El Nino is associated with a band of warm ocean water that develops in the central and east-central equatorial Pacific, including the area off the Pacific coast of South America. During El Nino, winds blowing west along the equator slow down, and warm water is pushed east, creating warmer surface ocean temperatures.
Last month, the World Meteorological Organisation (WMO) warned of a likely spike in temperatures globally this year, due to the warming El Nino event.
El Nino will mean extreme weather around the globe and making it “very likely” the world will exceed 1.5 degrees Celsius of warming. The hottest year in recorded history, 2016, was driven by a major El Nino.
The Indian Meteorological Department (IMD) has also predicted a 70 per cent chance of El Nino in India. While the agency has predicted a normal monsoon, it said El Nino can affect the monsoon. The impact of El Nino may be felt during the second half of monsoon season.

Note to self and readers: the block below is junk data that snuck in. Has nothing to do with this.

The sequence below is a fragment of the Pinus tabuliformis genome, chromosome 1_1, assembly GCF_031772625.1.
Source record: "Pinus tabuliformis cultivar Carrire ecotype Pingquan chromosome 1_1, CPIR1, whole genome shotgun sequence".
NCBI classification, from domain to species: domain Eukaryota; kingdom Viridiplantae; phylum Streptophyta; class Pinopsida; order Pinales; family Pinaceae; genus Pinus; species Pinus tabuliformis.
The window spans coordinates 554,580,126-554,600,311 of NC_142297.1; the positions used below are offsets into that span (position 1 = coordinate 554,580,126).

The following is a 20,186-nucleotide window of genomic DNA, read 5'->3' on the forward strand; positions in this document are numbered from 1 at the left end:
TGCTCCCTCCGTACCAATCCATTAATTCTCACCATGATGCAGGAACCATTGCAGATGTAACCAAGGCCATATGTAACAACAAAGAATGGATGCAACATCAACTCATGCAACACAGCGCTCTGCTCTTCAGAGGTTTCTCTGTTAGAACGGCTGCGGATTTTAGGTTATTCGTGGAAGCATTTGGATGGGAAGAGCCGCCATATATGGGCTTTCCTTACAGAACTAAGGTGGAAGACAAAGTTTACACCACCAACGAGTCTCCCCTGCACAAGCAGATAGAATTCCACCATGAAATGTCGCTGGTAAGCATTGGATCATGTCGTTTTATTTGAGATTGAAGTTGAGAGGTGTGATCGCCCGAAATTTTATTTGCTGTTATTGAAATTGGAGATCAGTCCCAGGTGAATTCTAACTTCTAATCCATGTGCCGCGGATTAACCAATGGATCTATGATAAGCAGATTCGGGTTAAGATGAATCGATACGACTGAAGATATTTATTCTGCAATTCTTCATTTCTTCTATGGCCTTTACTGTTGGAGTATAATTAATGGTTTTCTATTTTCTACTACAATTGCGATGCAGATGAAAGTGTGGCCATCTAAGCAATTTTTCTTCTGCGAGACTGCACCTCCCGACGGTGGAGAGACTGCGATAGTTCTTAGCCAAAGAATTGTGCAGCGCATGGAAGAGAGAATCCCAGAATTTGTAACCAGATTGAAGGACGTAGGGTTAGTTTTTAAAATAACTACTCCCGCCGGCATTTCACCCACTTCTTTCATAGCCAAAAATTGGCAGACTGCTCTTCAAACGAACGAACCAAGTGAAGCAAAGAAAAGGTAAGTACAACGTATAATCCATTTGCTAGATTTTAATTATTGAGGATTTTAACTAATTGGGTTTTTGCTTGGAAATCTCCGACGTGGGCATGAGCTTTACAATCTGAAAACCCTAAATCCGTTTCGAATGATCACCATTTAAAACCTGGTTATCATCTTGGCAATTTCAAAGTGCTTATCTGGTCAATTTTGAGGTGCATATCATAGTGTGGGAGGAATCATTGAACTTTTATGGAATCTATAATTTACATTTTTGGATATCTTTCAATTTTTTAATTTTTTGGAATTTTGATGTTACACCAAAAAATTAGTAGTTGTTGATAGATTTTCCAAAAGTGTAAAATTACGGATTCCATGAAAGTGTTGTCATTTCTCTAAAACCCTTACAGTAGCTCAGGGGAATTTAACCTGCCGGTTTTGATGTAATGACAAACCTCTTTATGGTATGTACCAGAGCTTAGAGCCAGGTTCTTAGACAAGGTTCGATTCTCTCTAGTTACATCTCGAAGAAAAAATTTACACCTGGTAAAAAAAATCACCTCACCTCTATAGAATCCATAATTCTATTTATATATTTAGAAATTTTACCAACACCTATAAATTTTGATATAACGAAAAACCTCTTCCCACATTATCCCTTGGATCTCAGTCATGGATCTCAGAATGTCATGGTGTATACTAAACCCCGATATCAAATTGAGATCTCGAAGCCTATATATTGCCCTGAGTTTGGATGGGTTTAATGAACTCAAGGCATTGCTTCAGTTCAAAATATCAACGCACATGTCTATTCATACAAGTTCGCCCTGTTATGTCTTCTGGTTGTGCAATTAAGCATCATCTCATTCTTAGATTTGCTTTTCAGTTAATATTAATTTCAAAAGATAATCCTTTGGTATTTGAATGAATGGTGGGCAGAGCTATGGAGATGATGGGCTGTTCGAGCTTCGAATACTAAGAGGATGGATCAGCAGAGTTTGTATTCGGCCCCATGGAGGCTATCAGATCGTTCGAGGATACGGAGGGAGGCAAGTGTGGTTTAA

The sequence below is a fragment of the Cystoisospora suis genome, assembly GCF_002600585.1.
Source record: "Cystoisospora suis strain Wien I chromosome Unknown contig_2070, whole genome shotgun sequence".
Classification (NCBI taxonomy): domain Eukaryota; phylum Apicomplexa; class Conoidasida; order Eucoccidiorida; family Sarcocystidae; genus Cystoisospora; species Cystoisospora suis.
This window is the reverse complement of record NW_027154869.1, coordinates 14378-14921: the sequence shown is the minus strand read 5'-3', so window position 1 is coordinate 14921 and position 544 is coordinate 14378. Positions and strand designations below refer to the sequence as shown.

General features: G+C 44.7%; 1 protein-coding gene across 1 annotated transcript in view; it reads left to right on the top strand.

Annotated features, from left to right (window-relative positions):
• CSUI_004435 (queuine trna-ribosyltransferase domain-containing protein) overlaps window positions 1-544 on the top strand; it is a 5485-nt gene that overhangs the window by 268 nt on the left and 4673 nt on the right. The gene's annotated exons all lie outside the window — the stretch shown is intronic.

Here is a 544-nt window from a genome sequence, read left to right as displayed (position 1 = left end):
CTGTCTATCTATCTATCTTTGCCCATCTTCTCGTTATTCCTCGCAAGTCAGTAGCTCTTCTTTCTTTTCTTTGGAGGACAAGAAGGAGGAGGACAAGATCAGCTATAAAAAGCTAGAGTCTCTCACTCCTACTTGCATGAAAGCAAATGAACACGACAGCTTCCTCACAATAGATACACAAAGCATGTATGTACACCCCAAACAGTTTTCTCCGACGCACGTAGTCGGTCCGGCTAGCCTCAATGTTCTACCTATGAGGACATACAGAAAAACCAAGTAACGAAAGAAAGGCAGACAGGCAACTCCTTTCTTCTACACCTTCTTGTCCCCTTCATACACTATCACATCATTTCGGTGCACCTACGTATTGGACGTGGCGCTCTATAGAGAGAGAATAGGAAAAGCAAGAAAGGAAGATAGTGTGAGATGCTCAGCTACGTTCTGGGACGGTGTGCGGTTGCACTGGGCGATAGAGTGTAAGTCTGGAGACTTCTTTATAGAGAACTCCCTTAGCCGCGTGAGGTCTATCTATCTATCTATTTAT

Latest climate models also suggest the phenomenon could develop as early as May 2023. This can possibly weaken the southwest monsoon season, which brings around 70 per cent of the total rainfall India receives and on which most of its farmers still depend.
On one hand, the El Nino event will lead to heatwaves and droughts in India, South Africa, Australia, Indonesia, and the Pacific Islands. On the other hand, it will mean heavy rainfall and flooding in regions like California in the US and could also cause bleaching and death of coral reefs.
Heatwaves in India are already increasing in frequency, intensity and lethality, burdening public health, agriculture, and other socio-economic and cultural systems.
According to an alarming study led by Indian-origin researchers at the University of Cambridge about 90 per cent of India and almost all of Delhi is in danger zone from heat wave impact.
The study, published in PLOS Climate, suggests that heatwaves made more likely by climate change may impede India’s progress toward its sustainable development goals (SDG). It showed that heatwaves in India and the Indian subcontinent become recurrent and long-lasting, it is high time that climate experts and policymakers reevaluate the metrics for assessing the country’s climate vulnerability.
“This is a critical policy measure from an urban sustainability viewpoint that can promote resilient methods of mitigation and adaptation in cities like Delhi that are particularly vulnerable to heatwaves,” they said. (IANS)